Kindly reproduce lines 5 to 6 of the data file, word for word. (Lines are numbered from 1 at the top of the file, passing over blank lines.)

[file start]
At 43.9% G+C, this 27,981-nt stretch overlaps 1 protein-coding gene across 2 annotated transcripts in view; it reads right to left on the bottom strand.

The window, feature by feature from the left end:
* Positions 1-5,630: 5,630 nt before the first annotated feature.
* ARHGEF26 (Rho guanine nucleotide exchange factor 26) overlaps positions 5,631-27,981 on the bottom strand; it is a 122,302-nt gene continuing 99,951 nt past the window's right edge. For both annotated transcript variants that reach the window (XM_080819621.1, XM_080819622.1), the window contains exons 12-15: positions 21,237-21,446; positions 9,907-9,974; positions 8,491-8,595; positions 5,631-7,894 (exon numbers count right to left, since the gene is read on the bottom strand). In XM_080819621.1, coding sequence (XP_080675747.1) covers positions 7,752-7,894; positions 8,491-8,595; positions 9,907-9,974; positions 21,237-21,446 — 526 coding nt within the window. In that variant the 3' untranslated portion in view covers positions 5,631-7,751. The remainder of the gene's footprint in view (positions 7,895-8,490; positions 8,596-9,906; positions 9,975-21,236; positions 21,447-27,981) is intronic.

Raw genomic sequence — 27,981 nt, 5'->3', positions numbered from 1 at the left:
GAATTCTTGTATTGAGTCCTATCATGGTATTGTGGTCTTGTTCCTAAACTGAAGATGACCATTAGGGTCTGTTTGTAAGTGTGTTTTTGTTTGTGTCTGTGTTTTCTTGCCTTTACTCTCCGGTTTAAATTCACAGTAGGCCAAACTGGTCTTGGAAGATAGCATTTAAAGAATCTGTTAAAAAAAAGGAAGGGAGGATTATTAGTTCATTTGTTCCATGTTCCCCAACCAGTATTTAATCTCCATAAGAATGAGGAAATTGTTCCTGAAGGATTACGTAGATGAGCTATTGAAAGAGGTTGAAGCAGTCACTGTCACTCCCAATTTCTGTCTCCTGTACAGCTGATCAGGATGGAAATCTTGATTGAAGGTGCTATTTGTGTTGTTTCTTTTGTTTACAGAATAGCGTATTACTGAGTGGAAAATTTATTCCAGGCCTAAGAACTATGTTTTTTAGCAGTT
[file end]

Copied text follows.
Raw genomic sequence — 27,981 nt, 5'->3', positions numbered from 1 at the left:
GAATTCTTGTATTGAGTCCTATCATGGTATTGTGGTCTTGTTCCTAAACTGAAGATGACCATTAGGGTCTGTTTGTAAGTGTGTTTTTGTTTGTGTCTGTGTTTTCTTGCCTTTACTCTCCGGTTTAAATTCACAGTAGGCCAAACTGGTCTTGGAAGATAGCATTTAAAGAATCTGTTAAAAAAAAGGAAGGGAGGATTATTAGTTCATTTGTTCCATGTTCCCCAACCAGTATTTAATCTCCATAAGAATGAGGAAATTGTTCCTGAAGGATTACGTAGATGAGCTATTGAAAGAGGTTGAAGCAGTCACTGTCACTCCCAATTTCTGTCTCCTGTACAGCTGATCAGGATGGAAATCTTGATTGAAGGTGCTATTTGTGTTGTTTCTTTTGTTTACAGAATAGCGTATTACTGAGTGGAAAATTTATTCCAGGCCTAAGAACTATGTTTTTTAGCAGTT